7 Tips for Buying a New Toilet
It's easy to get excited about designer sinks, clawfoot tubs, and steam showers when you're redesigning your bathroom. Most contractors and homeowners pay a great deal of attention to these fixtures: their design can make a big difference in function, and extras can give your bathroom a feeling of luxury.
But even though it's the most often-used fixture in the bathroom, most redesigners do not give a lot of thought to one feature: the humble toilet. The one you choose can make a difference, however. Read on for seven things to consider when buying a new toilet.
One-piece vs. two-piece. Most toilets come in two different designs: the one-piece and the two-piece, or close-coupled toilet. Close-coupled toilets are the most common, and tend to be the cheaper type. These employ an attached but separate tank and bowl. One-piece toilets have a tank built into the back of the bowl. These tend to be easier to clean, because there's no small gap between the tank and the bowl. However, they're usually more expensive. One-piece models have a lower profile than close-coupled toilets, and some redesigners like the more compact profile.
Seat shape and size. Toilet bowls come in either round or elongated models. Elongated seats are generally about two inches longer, and provide a bit more surface area – making the toilet a bit more comfortable than the round variety. Round toilets are smaller, and better for tight spaces. If you have the space for it, however, you may appreciate the comfort of an elongated bowl.
The flush system. Most toilets operate on a gravity flush system. These rely on the pressure of water in the tank as well as the weight of the water in the bowl to force water and waste into the pipes. Old-fashioned toilets with wall-mounted tanks relied on the height of the tank to increase the head pressure. Gravity-flush toilets are the most common and least expensive type.
Pressure-assisted flushing mechanisms, however, are gaining in popularity. These incorporate a cylinder of pressurized air inside the toilet tank to provide force to the flushing mechanism. These types of toilets typically have a loud, forceful flush, and are often used in commercial bathrooms.
Some cutting-edge toilet manufacturers offer dual-flush toilets that can help you save water. These offer a "half flush" for liquid waste and a "full flush" for solid waste. This lets you adjust the amount of water you use for lighter or heavier loads.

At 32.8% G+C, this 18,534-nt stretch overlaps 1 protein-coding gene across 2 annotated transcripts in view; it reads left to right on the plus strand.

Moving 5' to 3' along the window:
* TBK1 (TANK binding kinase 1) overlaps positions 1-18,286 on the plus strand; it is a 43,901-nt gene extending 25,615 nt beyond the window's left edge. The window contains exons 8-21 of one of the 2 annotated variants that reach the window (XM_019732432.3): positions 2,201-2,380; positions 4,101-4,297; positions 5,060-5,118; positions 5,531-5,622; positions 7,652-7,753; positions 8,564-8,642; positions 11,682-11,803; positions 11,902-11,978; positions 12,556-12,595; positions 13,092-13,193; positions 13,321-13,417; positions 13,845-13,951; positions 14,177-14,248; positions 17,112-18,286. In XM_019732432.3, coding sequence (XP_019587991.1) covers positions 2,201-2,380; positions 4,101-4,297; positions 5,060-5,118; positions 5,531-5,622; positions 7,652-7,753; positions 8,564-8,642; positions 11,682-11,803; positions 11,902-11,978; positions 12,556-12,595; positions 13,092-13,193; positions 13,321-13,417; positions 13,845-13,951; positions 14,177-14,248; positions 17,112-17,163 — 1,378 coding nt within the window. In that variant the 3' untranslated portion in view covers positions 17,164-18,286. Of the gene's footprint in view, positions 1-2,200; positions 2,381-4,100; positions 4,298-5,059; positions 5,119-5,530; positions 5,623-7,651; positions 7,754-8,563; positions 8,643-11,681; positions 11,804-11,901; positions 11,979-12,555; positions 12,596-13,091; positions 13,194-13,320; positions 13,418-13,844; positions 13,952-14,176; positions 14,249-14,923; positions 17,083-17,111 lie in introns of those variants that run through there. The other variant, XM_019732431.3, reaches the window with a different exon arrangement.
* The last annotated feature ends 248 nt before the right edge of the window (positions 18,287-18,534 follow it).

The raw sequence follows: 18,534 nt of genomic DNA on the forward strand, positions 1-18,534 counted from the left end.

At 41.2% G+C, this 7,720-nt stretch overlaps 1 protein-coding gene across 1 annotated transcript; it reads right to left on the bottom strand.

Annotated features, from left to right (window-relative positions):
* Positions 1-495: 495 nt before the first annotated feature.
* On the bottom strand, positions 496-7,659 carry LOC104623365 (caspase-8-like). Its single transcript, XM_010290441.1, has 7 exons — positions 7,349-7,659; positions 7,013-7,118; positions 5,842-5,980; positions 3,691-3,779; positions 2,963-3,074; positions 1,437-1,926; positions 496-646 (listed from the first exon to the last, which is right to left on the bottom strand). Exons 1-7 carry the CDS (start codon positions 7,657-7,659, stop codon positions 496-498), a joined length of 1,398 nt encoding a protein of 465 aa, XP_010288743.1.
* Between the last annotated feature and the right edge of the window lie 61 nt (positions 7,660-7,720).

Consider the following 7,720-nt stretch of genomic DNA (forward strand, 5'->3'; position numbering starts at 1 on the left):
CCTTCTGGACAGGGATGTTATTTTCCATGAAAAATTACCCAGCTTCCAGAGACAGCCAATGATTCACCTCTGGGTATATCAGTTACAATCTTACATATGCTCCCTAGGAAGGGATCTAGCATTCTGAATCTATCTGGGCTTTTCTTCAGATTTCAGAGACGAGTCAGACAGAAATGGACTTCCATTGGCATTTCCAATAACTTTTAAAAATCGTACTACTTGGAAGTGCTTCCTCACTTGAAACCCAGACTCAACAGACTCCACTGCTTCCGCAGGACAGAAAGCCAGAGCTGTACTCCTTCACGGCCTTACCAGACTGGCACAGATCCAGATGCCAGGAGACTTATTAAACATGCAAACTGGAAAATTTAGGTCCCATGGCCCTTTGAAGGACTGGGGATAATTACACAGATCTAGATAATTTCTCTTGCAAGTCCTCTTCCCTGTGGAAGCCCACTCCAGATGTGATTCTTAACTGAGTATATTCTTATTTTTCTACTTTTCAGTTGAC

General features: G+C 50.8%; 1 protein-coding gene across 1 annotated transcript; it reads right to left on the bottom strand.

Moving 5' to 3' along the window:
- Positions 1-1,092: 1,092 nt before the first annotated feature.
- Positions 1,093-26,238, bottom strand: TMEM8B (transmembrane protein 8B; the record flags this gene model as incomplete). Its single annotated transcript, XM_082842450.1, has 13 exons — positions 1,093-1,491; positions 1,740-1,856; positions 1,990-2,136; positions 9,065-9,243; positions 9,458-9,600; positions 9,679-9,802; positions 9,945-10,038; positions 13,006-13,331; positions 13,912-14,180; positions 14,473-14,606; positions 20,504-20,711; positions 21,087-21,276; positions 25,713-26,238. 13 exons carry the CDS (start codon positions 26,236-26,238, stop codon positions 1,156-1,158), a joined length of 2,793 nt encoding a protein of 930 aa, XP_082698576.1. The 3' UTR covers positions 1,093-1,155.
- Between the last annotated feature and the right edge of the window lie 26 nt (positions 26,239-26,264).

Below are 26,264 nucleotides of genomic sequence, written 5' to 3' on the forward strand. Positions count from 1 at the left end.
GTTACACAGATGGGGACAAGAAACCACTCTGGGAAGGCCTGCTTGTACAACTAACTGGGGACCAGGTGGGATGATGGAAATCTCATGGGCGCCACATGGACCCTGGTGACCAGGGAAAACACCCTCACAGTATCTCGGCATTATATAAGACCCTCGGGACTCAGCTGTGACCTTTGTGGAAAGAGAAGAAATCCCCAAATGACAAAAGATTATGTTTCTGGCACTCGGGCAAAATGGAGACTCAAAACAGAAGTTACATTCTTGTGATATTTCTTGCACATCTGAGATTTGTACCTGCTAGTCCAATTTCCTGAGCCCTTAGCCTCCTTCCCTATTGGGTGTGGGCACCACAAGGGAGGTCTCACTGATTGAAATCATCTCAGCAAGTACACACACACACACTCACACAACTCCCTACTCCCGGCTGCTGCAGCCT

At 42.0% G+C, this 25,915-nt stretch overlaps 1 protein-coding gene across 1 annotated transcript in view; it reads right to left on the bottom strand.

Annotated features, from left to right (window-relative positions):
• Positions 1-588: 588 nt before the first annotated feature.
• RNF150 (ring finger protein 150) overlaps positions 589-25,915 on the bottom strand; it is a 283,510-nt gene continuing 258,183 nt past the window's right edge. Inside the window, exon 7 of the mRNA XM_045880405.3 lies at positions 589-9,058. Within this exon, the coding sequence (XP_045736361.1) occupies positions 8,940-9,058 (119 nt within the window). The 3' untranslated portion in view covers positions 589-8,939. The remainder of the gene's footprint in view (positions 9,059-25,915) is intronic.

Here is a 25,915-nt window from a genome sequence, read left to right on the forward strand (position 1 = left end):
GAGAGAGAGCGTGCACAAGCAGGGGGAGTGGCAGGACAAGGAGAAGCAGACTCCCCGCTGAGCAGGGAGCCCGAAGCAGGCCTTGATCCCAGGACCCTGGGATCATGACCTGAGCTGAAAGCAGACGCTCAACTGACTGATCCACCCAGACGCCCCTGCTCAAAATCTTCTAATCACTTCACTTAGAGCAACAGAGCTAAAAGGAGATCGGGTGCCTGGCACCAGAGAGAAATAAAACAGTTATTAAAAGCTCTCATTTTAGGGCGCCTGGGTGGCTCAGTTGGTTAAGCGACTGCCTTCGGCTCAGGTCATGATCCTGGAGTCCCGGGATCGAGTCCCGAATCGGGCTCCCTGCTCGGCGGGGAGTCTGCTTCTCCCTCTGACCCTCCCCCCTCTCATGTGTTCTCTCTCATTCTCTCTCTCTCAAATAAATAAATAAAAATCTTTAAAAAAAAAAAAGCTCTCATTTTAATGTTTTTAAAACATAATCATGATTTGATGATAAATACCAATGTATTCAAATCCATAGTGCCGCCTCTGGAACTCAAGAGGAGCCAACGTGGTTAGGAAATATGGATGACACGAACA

The trapway. The trapway is the part of the toilet through which water and waste exit. The larger the trapway, the better. A larger trapway allows for better flushing action and less risk of clogs. In addition, when you're in the store, be sure to ask if a toilet's trapway is fully glazed. A fully glazed trapway has a smoother surface. It can improve flushing performance and make the bowl easier to clean.
Toilet height. Toilets come in many different sizes and heights. If there are any senior citizens living in your home, they may find a higher toilet to be more comfortable – they will not have to lower themselves as far as sit down on it. If you have young children, you may want to consider a shelter toilet so they can access it more easily.
Attachment method. Whether you choose a floor-mounted or wall-mounted toilet will depend on the plumbing in your bathroom. The drain line in your bathroom is the pipe that takes the water and waste from your toilet bowl to the sewer or septic tank, and this can be either a floor-discharge or wall-discharge design. If you have a floor-discharge drain line, your toilet will need to be bolted to the floor. A wall-discharge drain line requires a wall-mounted toilet. You can find both gravity and pressure-assisted toilets in both designs.
Extra features. There are many extra features that can make a toilet more sanitary and luxurious. These include heated seats; motorized seats that lower automatically; ceramic glazes that make the toilet largely antibacterial; built-in bidet and drying features; insulation that prevents condensation on the outside of the bowl; and more.
The toilet may not be the most glamorous item in your bathroom, but it's one of the most necessary. Take your time when choosing a toilet. Be sure to measure the distance between the wall and the drain line opening, if you have a floor-discharge drain line. With a wall-discharge drain line, measure the distance between the floor and the drain line. With these measurements, you can be sure to find the right toilet for your bathroom.